Writing in the Financial Post, Macdonald-Laurier Institute Senior Fellow Philip Cross says don’t let the federal government’s impending balanced budget fool you – the provinces are still dealing with long-term fiscal problems and structural deficits.
By Philip Cross, April 15, 2015
The release of the jobs numbers last Friday confirmed that the economy is doing better than anyone forecast in the wake of slumping oil prices. The net result of the usual noisy monthly movements was that jobs grew by 63,000 in the first quarter, nearly twice their gain in the fourth quarter. The increase was no fluke, as the leading indicators show weakness in the economy largely confined to the oil sector. Excluding commodity prices, the leading index continues to increase steadily, as manufacturers slowly begin to respond to an improving U.S. economy.
All of this contradicts Bank of Canada Governor Steve Poloz’s characterization of the economy’s performance in the first quarter as “atrocious.” Since it is hard to believe the Bank is susceptible to panic, this reinforces the suspicion that January’s surprise cut in interest rates was designed to engineer more weakness in the Canadian dollar. Poloz’s denials about trying to manipulate the currency mean nothing: In an interview on Bloomberg radio last Friday, former Bank of England Monetary Policy Council member David Blanchflower admitted Council members regularly talked down the exchange rate, although “publicly we always denied” that was their strategy.
Recall when the November jobs report showed a decline driven by losses in Alberta’s oilpatch, the whole statistical media complex confidently assured Canadians that the world was unfolding as it should. The Conference Board quickly forecast Alberta already was in recession, and worries grew that Canada could follow. Once again, this demonstrates the futility of reading too much into volatile monthly data. Four months later, job growth has accelerated nationally, with even Alberta posting a small gain to start the year. Economists and journalists struggle to find a convincing narrative to fit these facts, throwing out bromides like jobs are a lagging indicator or we forgot how large was the share of services in total employment.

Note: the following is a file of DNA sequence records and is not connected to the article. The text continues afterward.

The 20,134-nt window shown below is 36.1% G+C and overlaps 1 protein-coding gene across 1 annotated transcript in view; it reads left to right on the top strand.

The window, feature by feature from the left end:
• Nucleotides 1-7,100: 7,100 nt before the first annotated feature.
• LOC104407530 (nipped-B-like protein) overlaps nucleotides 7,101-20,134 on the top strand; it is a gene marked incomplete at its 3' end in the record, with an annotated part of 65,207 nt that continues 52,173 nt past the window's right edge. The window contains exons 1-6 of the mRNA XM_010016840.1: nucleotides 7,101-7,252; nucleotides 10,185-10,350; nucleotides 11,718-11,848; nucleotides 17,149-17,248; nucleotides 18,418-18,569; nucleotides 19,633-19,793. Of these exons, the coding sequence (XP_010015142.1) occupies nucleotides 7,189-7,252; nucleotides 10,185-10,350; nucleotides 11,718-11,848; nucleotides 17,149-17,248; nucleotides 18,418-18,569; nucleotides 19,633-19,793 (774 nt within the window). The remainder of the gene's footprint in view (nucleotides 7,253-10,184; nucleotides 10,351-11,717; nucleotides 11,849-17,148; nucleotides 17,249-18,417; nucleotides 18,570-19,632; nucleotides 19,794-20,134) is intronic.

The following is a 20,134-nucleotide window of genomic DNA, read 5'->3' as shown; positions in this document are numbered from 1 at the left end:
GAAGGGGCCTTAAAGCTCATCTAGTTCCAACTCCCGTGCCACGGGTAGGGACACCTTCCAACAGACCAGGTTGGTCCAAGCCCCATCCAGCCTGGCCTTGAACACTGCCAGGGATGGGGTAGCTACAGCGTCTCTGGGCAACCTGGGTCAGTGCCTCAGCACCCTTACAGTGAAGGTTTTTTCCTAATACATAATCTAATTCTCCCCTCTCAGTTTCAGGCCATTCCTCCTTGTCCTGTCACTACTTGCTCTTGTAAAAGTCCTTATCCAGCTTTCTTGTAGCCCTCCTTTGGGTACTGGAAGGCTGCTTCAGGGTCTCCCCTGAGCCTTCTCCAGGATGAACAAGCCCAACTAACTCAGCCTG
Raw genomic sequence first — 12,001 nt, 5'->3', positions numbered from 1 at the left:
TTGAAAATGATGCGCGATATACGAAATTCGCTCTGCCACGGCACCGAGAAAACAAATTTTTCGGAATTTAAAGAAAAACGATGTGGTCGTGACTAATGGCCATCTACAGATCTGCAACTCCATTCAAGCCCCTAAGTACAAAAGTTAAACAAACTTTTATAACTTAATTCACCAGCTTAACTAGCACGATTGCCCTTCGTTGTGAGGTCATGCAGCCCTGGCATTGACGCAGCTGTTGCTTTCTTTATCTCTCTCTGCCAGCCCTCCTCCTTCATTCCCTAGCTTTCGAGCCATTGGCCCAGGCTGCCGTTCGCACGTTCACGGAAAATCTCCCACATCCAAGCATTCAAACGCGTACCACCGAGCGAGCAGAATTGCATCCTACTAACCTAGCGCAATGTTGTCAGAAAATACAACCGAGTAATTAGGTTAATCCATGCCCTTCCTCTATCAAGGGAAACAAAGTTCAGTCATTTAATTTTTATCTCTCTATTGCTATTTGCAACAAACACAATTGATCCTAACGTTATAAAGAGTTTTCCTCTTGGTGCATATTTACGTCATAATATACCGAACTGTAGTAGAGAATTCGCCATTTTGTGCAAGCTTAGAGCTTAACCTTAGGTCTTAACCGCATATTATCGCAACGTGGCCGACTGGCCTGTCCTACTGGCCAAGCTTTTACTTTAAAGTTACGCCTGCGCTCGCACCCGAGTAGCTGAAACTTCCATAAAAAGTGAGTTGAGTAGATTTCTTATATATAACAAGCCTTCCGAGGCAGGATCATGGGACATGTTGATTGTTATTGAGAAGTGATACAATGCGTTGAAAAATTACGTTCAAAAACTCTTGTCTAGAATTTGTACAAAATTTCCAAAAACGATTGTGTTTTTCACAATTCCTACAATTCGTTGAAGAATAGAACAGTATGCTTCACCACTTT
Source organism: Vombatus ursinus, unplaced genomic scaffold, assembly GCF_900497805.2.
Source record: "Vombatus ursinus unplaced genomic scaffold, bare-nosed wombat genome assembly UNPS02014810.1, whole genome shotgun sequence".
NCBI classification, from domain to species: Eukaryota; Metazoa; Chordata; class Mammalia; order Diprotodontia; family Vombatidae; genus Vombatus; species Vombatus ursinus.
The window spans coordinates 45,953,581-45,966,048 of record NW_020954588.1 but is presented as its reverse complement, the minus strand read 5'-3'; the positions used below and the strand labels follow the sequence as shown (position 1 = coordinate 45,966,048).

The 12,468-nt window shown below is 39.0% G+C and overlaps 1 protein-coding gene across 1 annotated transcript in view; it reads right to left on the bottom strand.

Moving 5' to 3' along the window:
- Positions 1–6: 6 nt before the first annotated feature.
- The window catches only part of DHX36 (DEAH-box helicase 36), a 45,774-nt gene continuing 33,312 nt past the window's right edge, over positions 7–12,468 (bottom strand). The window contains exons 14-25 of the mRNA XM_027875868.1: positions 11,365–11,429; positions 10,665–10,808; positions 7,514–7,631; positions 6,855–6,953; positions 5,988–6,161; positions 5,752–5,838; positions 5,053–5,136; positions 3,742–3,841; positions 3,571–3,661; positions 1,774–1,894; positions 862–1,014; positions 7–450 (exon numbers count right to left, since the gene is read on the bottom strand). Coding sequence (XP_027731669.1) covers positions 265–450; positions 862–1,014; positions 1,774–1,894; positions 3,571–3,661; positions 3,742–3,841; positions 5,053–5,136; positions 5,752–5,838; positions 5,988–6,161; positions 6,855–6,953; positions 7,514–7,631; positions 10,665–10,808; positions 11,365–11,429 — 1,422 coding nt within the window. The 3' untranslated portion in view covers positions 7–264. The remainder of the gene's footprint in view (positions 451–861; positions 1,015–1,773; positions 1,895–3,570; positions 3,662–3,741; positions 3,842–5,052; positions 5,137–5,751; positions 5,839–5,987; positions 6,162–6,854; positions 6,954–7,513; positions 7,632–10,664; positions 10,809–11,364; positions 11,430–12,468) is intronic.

The broader implication is that the federal government will run a surplus for several reasons. The economy is performing better than expected, especially taking account of the record cold in Eastern North America and a dock strike in the U.S. The sale of General Motors stock is a windfall for the treasury. And you can be sure the Harper government takes great pleasure in disproving the forecast of Kevin Page, the first gadfly Parliamentary Budget Officer, that the deficit created by the recession in 2009 would prove structural. Adopting a balanced budget law reinforces its message that structural deficits did not return. However, the fact that the Ontario government currently borrows about $20 billion a year despite its own balanced budget law shows how easily such rules are flouted. The federal budget will remain balanced not because of this law, but because the government has capped its future liability for health care transfers and pension obligations and begun the long, arduous process of reining in the compensation of its employees.
Structural deficits exist in Canada, but at the provincial not the federal level. The provinces already are mired in large debts and deficits, even before the real tsunami hits from soaring health care spending for an aging population. The token restraint offered by Alberta and Quebec in their recent budgets shows that the provinces are not yet willing to tackle the fundamental reforms needed to how they deliver education and health care and the outrageous compensation their employees receive. The provinces’ desperate need for revenues is why none even bother pretending that the various carbon tax proposals currently circulating will be revenue neutral, as intended by their naïve academic proponents, leaving us with a more burdensome and not a more efficient tax regime.
The fiscal position of the provinces is a lot like Canada’s in the 1970s, when government debt first began to mount. The actual increase in the underlying structural deficit at that time was even worse, but was hidden by artificially low interest rates and high nominal growth. The full extent of the underlying deficit was revealed when interest rates soared and growth slowed in the early 1980s. The same is playing out now for the provinces; as bad as their fiscal position looks, their larger structural deficits are being masked by record low interest rates and steady growth in most of the country.
Philip Cross is a Senior Fellow at the Macdonald-Laurier Institute and the former Chief Economic Analyst at Statistics Canada